Imam delivers message to Trump at inaugural service

Imam sends message to Trump at inaugural service
Imam sends message to Trump at inaugural service

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Imam sends message to Trump at inaugural service 00:58

Washington (CNN)An imam who had been expected to deliver the Islamic call to prayer at an interfaith religious service for President Donald Trump instead recited two verses from the Quran that contained clear political messages for the new president and his administration.

Imam Mohamed Magid, executive director of the All Dulles Area Muslim Society, is a well-known figure in Washington, but he had been sharply criticized by fellow Muslims for agreeing to take part in the event Saturday at Washington National Cathedral.
Magid was one of 26 religious leaders from a diverse array of faiths to participate in the service, an inaugural tradition since George Washington. The event's program said Magid would recite the "Muslim call to prayer," leading many to believe he would intone the adhan, the melodic call to worship that issues forth from many mosques five times a day.
Instead, the imam chose two passages from the Quran with clear political implications, especially at a time of racial and religious strife, when many American Muslims feel marginalized and mistrusted.
Addressing the capitol's power brokers, including Trump's family and Vice President Michael Pence, Magid read first in Arabic and then provided an English translation.
The first verse he read was from Surah Al-Hujarat, in which God says:
"O humankind, We have created you a single male and female (Adam and Eve) and made you into nations and tribes and communities, that you may know one another. Really, the most honored of you in the sight of God is the most righteous of you, and God has all knowledge..."
The second verse he read was from Surah Ar-Rum:
"And among the signs of God is the creation of heaven and earth, and the variation in your languages and your colors. Verily, in that are signs for those who know."
A spokesman for Magid said his recitation of the verses had been approved by officials at the Washington National Cathedral.
"After the election, when a lot of things were said about Muslims, and there were questions about Muslims' loyalty, these verses were intended to convey the message that we must come together and respect diversity -- that God made us this way," said Rizwan Jaka, board chairman at the All Dulles Area Muslim Society.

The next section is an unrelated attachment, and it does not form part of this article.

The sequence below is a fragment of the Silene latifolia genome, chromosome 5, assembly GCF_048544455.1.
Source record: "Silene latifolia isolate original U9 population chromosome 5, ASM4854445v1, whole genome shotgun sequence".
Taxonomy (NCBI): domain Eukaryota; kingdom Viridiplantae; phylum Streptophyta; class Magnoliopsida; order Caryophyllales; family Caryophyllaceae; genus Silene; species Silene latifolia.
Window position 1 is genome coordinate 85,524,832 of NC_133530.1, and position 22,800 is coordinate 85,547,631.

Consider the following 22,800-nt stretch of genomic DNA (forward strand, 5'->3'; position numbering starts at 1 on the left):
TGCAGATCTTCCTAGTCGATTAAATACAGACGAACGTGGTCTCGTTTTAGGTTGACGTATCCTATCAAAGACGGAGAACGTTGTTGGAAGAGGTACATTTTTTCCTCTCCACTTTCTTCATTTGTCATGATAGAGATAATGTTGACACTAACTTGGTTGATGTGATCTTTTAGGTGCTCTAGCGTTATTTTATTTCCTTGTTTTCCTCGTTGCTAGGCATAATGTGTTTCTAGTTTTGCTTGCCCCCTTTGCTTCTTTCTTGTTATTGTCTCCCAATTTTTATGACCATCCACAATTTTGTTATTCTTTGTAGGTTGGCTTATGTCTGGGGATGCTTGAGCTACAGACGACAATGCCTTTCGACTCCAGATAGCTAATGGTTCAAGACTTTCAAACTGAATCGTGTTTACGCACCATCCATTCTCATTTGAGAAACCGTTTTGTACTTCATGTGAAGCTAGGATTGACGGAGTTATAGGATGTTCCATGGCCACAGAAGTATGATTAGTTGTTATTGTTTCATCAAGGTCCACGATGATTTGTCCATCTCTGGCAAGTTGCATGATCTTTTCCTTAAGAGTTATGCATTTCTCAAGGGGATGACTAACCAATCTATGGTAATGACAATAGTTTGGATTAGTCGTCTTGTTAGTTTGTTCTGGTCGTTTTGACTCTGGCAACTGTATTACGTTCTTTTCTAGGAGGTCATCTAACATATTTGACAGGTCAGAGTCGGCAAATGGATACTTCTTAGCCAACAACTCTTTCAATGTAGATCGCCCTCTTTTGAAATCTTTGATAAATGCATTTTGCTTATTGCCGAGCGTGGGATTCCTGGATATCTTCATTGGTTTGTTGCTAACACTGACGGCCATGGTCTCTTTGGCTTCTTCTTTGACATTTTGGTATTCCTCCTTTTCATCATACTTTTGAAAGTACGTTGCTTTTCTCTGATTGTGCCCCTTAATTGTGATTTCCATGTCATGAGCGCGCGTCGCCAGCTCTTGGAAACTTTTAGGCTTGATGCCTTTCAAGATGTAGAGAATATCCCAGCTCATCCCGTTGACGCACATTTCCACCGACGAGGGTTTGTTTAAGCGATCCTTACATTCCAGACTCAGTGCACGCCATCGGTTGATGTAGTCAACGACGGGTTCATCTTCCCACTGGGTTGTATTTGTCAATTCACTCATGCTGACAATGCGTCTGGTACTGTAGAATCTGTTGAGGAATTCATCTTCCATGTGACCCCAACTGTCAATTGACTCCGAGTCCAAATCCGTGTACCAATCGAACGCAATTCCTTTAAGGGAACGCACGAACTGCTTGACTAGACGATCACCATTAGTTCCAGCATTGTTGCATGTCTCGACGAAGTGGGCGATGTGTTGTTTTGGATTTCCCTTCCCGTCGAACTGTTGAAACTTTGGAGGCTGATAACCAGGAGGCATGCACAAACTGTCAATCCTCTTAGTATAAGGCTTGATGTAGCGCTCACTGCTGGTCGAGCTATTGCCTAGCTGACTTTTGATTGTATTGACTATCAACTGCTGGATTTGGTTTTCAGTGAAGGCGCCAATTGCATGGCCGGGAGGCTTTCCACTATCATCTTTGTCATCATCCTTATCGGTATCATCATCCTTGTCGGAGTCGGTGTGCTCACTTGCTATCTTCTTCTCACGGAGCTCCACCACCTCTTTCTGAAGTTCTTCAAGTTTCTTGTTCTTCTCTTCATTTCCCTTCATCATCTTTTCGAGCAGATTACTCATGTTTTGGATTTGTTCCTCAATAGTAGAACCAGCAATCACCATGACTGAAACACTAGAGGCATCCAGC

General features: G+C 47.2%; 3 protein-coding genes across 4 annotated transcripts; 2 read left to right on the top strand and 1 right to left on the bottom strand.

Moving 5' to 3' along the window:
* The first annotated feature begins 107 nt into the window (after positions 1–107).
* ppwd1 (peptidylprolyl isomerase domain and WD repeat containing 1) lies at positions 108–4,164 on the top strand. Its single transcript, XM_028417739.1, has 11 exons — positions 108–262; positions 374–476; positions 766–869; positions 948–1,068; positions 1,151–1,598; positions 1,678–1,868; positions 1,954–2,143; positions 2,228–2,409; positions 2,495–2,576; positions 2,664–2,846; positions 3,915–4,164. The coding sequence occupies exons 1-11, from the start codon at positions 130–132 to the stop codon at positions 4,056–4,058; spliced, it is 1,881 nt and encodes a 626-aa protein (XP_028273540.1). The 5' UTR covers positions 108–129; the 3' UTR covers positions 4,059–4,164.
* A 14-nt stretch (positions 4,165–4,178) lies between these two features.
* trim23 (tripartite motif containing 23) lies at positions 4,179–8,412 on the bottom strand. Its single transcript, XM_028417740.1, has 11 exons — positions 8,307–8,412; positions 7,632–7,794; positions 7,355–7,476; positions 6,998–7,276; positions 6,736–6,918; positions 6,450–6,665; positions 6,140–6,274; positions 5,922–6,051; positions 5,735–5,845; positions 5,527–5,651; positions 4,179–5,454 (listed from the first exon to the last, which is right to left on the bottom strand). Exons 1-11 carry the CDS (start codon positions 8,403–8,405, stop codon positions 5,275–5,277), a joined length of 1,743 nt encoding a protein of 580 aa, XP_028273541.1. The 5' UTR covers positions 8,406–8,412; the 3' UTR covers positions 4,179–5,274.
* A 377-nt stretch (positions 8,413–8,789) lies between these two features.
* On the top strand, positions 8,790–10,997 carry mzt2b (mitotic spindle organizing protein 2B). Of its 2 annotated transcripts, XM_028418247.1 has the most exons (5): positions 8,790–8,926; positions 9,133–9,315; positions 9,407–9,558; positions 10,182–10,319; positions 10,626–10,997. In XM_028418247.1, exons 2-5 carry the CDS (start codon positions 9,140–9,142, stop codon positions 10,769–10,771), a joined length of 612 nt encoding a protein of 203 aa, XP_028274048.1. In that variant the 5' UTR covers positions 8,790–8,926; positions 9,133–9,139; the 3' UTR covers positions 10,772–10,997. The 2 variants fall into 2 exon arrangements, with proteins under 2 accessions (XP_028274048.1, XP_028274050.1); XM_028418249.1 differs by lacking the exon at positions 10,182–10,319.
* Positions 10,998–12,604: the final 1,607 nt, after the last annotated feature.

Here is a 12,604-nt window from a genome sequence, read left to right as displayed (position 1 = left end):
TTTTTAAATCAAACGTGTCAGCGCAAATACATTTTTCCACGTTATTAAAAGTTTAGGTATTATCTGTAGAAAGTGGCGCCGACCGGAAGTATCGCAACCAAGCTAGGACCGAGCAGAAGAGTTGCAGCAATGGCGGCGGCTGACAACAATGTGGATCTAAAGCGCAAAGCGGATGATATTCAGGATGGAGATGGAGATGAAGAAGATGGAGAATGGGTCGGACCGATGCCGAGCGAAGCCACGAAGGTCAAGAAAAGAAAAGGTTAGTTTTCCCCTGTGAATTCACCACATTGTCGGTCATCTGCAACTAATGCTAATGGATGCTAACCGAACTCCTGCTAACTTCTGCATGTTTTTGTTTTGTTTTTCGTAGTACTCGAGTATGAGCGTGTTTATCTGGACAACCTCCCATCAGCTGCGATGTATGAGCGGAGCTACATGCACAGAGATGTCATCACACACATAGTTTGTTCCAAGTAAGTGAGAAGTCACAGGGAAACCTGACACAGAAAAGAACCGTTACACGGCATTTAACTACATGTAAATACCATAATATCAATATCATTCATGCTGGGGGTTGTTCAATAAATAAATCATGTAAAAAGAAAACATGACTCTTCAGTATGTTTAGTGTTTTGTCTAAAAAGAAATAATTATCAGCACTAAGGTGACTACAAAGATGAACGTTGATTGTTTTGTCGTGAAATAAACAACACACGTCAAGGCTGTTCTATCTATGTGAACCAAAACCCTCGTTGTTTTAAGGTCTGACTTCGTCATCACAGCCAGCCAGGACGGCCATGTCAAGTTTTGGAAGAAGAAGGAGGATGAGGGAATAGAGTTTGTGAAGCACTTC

Like Magid, Episcopalians had been criticized for hosting and praying with Trump, whose campaign included harsh language about Muslims, Mexicans and women.
The Very Rev. Randolph Marshall Hollerith, dean of the cathedral, also chose a prayer that spoke to the country's divisive political climate, asking God to "break down the walls that separate us" and "take away the arrogance and hatred which infect our hearts."

Praying with the president

For years, Magid has been a familiar face at interfaith and government events in Washington.
He has met with former President Barack Obama to discuss fatherhood and hosted members of Obama's administration at the large complex of Islamic centers Magid leads in Northern Virginia. Last year, the FBI gave that complex, the All Dulles Area Muslim Society, a community leadership award for strengthening ties between local Muslims and law enforcement.
From 2010-14, Magid led the Islamic Society of North America, whose conferences draw thousands of Muslims each year, and the genial Sudanese-American regularly makes the list of the world's 500 most influential Muslims.
But some American Muslims criticized Magid for agreeing to take part in the National Prayer Service with Trump.
Many American Muslims have accused Trump of stoking suspicion about their religion by saying "Islam hates us," proposing a registry to monitor Muslims and pledging, at one time, to bar Muslims from entering the United States. (That plan may be modified to "extreme vetting," Trump's team says.) The president's new National Security Adviser, retired Lt. Gen. Michael Flynn, has called Islam a "cancer."
Before Saturday's service, Hussam Ayloush, who heads the Council of American-Islamic Relations' Los Angeles chapter, compared Trump to the proverbial emperor without any clothes and urged Magid not to "hand him a towel."
"In the face of unreluctant and unrepentant defamation and animosity toward Islam and Muslims (and many other communities) by this Trump team, a symbolic participation that does not involve any opportunity to preach or make a statement does not qualify as engaging or correcting the wrongdoers, but rather enabling them and providing them with a token cover for their bigotry," Ayloush said in a statement.
Ayloush also said that Magid's role in the prayer service "undermines the courageous and principled activism of so many Muslims and allies" who have challenged Trump's rhetoric and proposals.
In response, Magid said the role of religious leaders is "to share the truth and values of Islam to everyone, including those in power. "
"Do not assume that the efforts to engage those who have misconceptions of Islam are in any way contradictory to other efforts to influence public opinion," the imam said. "Rather they go hand in hand."
Muslim-Americans need to share their message both through public protests and private meetings with government officials, Magid said, implying that the Prophet Mohammed would agree.
"Many people came to do harm to Prophet Mohammed, and after engagement and getting to know him they changed their mind in a positive manner."